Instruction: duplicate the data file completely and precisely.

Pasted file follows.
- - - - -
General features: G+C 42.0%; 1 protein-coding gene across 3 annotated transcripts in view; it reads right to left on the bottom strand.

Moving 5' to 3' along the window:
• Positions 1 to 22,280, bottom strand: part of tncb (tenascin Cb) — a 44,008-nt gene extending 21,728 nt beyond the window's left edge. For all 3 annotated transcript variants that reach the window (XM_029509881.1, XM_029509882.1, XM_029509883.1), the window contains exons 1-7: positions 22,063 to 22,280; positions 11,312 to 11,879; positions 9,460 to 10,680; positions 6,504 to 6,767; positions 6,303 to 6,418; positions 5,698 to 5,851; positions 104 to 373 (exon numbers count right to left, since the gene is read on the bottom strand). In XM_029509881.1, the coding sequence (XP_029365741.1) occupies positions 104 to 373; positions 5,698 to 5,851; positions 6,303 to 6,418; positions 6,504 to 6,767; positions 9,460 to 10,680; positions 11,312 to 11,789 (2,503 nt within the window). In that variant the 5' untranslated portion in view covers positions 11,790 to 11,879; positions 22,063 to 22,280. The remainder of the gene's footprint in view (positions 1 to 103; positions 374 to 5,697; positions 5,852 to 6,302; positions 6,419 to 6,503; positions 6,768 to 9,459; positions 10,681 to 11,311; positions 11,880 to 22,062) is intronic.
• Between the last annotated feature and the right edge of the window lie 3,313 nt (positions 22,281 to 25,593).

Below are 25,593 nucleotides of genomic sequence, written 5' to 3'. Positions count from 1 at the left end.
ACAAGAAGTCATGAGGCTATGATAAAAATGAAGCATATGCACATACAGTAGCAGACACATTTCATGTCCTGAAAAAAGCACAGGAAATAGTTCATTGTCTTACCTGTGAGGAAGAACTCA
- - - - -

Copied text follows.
General features: G+C 42.0%; 1 protein-coding gene across 3 annotated transcripts in view; it reads right to left on the bottom strand.

Moving 5' to 3' along the window:
• Positions 1 to 22,280, bottom strand: part of tncb (tenascin Cb) — a 44,008-nt gene extending 21,728 nt beyond the window's left edge. For all 3 annotated transcript variants that reach the window (XM_029509881.1, XM_029509882.1, XM_029509883.1), the window contains exons 1-7: positions 22,063 to 22,280; positions 11,312 to 11,879; positions 9,460 to 10,680; positions 6,504 to 6,767; positions 6,303 to 6,418; positions 5,698 to 5,851; positions 104 to 373 (exon numbers count right to left, since the gene is read on the bottom strand). In XM_029509881.1, the coding sequence (XP_029365741.1) occupies positions 104 to 373; positions 5,698 to 5,851; positions 6,303 to 6,418; positions 6,504 to 6,767; positions 9,460 to 10,680; positions 11,312 to 11,789 (2,503 nt within the window). In that variant the 5' untranslated portion in view covers positions 11,790 to 11,879; positions 22,063 to 22,280. The remainder of the gene's footprint in view (positions 1 to 103; positions 374 to 5,697; positions 5,852 to 6,302; positions 6,419 to 6,503; positions 6,768 to 9,459; positions 10,681 to 11,311; positions 11,880 to 22,062) is intronic.
• Between the last annotated feature and the right edge of the window lie 3,313 nt (positions 22,281 to 25,593).

Below are 25,593 nucleotides of genomic sequence, written 5' to 3'. Positions count from 1 at the left end.
ACAAGAAGTCATGAGGCTATGATAAAAATGAAGCATATGCACATACAGTAGCAGACACATTTCATGTCCTGAAAAAAGCACAGGAAATAGTTCATTGTCTTACCTGTGAGGAAGAACTCA